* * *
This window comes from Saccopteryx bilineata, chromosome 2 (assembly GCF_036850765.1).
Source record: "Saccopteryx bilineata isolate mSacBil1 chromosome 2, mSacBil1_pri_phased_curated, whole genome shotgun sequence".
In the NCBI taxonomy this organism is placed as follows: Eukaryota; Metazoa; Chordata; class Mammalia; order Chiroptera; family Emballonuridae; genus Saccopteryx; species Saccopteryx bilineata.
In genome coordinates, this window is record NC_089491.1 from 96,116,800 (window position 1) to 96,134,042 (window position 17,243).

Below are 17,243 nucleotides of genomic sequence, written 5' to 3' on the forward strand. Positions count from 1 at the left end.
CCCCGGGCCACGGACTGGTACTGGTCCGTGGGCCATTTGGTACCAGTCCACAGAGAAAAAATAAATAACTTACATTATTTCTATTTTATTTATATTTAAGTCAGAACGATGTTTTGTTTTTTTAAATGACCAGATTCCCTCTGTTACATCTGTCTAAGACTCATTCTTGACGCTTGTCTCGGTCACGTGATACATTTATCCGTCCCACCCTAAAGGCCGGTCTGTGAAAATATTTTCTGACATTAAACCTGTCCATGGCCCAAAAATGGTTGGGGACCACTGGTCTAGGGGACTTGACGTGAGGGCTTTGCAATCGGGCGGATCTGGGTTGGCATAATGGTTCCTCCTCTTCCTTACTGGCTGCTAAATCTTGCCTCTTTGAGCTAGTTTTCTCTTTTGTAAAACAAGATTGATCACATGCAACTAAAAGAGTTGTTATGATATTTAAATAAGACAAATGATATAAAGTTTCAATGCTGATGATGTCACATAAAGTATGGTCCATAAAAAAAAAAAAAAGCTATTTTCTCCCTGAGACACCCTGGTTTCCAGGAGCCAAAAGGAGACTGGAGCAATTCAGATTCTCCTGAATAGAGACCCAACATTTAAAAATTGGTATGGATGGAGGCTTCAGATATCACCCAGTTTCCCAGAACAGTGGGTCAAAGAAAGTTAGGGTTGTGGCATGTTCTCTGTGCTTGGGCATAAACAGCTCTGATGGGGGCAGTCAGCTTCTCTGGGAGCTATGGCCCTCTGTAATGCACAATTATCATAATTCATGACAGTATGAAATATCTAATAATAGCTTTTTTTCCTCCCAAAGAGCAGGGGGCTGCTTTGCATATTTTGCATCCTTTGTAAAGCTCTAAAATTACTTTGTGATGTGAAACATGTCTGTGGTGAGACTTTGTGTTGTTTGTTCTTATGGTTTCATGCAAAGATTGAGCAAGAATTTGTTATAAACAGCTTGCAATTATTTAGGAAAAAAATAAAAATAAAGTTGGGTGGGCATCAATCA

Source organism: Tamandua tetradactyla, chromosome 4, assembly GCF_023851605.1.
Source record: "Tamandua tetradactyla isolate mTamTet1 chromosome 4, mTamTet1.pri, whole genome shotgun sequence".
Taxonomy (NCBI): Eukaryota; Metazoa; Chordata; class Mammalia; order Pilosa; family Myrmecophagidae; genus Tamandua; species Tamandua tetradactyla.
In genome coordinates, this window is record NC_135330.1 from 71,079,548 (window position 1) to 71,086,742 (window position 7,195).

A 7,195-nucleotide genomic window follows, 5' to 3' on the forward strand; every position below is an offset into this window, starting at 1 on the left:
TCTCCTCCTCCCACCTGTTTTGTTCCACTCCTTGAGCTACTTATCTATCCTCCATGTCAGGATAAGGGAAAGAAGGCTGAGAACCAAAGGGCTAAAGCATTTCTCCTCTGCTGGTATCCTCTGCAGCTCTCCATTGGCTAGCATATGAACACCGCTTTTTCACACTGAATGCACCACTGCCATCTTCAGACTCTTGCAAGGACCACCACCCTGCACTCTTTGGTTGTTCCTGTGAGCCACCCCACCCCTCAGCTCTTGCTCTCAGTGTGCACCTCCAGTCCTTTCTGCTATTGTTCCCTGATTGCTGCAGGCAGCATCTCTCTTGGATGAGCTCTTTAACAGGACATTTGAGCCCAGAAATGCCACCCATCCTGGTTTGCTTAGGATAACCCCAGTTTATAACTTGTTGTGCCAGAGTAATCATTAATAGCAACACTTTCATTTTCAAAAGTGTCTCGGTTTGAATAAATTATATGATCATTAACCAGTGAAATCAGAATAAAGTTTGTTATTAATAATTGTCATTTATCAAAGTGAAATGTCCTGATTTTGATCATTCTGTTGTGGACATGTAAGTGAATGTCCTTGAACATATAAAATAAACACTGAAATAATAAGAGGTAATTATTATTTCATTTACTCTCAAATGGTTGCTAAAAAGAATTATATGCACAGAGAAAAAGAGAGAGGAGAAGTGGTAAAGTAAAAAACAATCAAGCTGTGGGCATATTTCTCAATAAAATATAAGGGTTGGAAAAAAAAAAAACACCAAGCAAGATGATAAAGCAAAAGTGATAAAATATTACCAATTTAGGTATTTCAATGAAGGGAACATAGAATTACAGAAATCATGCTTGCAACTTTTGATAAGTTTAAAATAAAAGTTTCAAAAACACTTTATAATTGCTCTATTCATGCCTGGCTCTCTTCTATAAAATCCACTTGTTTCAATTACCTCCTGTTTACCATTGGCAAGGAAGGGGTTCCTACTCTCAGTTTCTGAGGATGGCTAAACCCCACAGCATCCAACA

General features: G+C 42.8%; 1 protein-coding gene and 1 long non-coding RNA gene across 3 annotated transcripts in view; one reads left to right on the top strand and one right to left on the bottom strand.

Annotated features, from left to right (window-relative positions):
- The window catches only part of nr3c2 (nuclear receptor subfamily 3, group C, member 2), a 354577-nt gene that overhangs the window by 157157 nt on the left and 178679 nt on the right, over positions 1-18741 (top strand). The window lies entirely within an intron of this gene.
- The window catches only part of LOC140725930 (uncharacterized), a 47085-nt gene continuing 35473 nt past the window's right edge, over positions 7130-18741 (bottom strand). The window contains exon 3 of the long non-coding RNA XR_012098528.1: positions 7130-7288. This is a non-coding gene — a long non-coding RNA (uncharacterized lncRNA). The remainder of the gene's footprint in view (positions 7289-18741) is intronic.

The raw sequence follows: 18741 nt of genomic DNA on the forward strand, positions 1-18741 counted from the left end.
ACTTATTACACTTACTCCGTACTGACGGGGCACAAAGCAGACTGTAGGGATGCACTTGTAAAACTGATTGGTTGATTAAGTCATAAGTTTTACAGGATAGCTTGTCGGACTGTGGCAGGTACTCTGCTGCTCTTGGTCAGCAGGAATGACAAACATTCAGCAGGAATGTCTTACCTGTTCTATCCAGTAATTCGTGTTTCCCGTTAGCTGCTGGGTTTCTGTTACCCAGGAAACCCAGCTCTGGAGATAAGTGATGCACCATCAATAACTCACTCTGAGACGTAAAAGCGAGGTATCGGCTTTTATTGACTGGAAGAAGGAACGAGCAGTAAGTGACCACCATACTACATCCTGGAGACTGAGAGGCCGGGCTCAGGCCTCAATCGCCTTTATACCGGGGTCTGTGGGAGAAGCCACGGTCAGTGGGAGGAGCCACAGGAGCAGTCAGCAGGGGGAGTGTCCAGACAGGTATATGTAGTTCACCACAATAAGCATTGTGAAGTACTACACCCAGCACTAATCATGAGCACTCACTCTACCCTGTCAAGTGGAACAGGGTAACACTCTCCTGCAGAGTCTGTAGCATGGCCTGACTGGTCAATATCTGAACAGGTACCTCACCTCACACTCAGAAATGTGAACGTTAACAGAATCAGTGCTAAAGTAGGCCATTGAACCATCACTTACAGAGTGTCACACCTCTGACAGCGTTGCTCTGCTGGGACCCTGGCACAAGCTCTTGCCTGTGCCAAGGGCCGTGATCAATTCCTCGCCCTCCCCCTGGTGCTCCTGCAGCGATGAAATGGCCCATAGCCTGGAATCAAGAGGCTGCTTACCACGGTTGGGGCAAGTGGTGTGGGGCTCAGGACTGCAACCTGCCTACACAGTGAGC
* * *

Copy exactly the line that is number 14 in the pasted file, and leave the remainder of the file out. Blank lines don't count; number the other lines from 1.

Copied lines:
Annotated features, from left to right (window-relative positions):